Halloween Revival: Rosemary’s Baby
Ever feel uncomfortable on the Upper Westside? Maybe it’s all the Satanists on CPW. Roman Polanski’s Rosemary’s Baby (trailer here) might be the all-time classic Upper Westside film, but it is far from a valentine to the Manhattan neighborhood. Forty years after its initial release, it still ranks as one of the great fright films. Starting today (Halloween), Film Forum celebrates Rosemary’s anniversary with a weeklong screening of a new 35M print of Polanski’s classic.
Rosemary is probably Polanki’s most subtle and insidious directorial work. The horrors we don’t see are scary as all get out. Unlike contemporary splatter fests, Polanski masterfully plants unsettling seeds which get under the audience’s skin to sprout in our imagination.
Polanski sets the disconcerting tone from the beginning, as Rosemary and Guy Woodehouse tour what will become their new apartment. The former tenant died rather suddenly, making this spacious rent-controlled beauty available at relatively affordable terms. If you are familiar with the distorted New York real estate market, you will understand why the Woodehouses snap it up, ignoring the early clues Polanski drops for us. For some reason, the recently deceased blockaded one of her closets with a heavy armoire. We also glimpse a fragment of an unfinished document which reads: “I can no longer associate myself . . .”
Rosemary and Guy, played by the seemingly mismatched but surprisingly credible Mia Farrow and John Cassavetes, seem to subscribe to very different values. Guy professes atheism and expresses scorn for the Catholic Church. Rosemary bitterly clings to her religion. She yearns for children—Guy, not so much. These are the sort of differences that are often rationalized away, but persist, causing deep-seated fissures between people. It is such fundamental differences between the Woodehouses that their weird neighbors, Minnie and Roman Castevet exploit for their evil purposes.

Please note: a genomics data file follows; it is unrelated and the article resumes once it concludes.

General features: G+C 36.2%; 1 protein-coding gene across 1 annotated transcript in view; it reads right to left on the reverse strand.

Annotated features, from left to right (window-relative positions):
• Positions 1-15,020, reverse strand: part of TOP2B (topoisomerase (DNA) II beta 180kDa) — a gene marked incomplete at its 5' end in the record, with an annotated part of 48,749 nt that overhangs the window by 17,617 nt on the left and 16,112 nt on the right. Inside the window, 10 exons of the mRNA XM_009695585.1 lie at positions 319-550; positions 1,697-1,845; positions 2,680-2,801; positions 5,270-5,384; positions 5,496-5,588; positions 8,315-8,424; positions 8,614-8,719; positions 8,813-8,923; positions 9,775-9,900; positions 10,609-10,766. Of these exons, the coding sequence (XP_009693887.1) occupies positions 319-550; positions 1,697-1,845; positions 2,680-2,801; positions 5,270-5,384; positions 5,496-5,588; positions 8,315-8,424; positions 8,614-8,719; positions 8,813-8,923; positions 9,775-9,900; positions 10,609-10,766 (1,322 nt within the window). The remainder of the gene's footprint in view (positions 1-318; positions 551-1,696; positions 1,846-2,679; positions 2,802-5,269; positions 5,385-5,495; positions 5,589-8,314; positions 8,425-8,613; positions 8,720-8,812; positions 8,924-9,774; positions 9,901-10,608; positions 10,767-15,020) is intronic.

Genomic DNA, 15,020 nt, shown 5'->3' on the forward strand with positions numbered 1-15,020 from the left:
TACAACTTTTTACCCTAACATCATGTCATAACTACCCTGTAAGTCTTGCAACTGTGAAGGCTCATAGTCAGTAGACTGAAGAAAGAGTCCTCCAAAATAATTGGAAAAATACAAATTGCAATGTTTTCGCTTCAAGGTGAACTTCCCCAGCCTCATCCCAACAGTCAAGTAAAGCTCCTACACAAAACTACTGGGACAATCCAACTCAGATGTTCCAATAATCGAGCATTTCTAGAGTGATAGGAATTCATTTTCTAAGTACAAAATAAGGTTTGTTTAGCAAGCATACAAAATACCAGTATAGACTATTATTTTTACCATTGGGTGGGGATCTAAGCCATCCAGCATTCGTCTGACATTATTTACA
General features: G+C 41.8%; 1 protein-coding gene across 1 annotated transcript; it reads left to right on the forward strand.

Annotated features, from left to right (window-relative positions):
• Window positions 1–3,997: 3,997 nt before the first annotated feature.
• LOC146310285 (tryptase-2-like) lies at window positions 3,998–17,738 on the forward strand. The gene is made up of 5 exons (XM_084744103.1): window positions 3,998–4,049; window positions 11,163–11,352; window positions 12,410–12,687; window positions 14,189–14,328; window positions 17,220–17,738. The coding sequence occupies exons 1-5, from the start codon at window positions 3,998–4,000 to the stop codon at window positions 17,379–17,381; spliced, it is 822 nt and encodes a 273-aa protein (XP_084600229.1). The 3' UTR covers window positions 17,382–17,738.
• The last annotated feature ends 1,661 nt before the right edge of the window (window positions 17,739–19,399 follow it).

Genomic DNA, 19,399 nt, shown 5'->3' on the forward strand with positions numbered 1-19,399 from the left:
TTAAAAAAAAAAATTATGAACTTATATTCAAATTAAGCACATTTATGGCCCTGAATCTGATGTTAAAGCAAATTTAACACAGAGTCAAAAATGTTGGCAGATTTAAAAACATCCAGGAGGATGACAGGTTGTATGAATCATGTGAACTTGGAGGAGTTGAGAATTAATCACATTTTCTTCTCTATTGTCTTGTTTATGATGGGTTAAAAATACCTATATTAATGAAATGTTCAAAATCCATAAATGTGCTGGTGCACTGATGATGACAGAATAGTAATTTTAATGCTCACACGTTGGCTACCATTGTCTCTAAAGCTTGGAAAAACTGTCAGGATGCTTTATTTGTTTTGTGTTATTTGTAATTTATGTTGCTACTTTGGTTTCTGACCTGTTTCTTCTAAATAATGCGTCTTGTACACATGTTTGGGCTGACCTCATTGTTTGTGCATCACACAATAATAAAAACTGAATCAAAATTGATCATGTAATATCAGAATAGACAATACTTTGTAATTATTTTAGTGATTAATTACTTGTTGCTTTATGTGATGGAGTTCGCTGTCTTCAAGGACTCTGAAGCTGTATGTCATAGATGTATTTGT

It seems Rosemary is not the only one interested in seeing her pregnant. When Guy finally agrees, what starts as a romantic evening descends into the realm of nightmare, with Rosemary hallucinating a ravaging by Old Scratch himself, as Guy leers on. In a famous line, she cries out “this is not a dream, this is really happening.” Though alienated and increasingly isolated during a difficult pregnancy, the audience maintains reasonable confidence in Rosemary’s point of view. Polanski has already set down too many markers for us to lose our way—problematizing reality is not a game he is looking to play here.
In fact, Rosemary is pretty unique in the genre, holding up quite well in retrospect. Though a little over two hours, Polanski’s story-telling is quite economically, with all the pieces fitting together snugly. The stately but foreboding Dakota (a.k.a. the Bramford) apartment building makes quite an eerie backdrop. The performances have aged well too, particularly Oscar winner Ruth Gordon as the funny-scary Minnie Castevet and Sidney Blackmer as the ingratiatingly evil Roman.
Rosemary is also another fine collaboration between Polanski and Polish jazz musician and film composer Krzysztof Komeda. Sadly, it would be their last. Soon after the film’s release, Komeda and Rosemary’s infamous producer William Castle were admitted to the same hospital for emergency treatment. Castle would eventually check-out. Komeda did not. Encompassing both creepy mood-setters and groovy swingers, Komeda’s music for Rosemary always perfectly compliments the on-screen action. Years later, Komeda’s lullabye for the film, “Sleep Safe and Warm,” would become a staple for his protégé Tomasz Stanko.
Rosemary stands head and shoulders above the gory low-budget dreck churned out on conveyer belts today. Rosemary is scary because it depicts the seductiveness of evil. A film like Hostel is frightening because its sicko filmmakers are walking around loose in the world. Seeing Rosemary on the big screen is a legitimate Halloween treat. It runs at Film Forum through Thursday.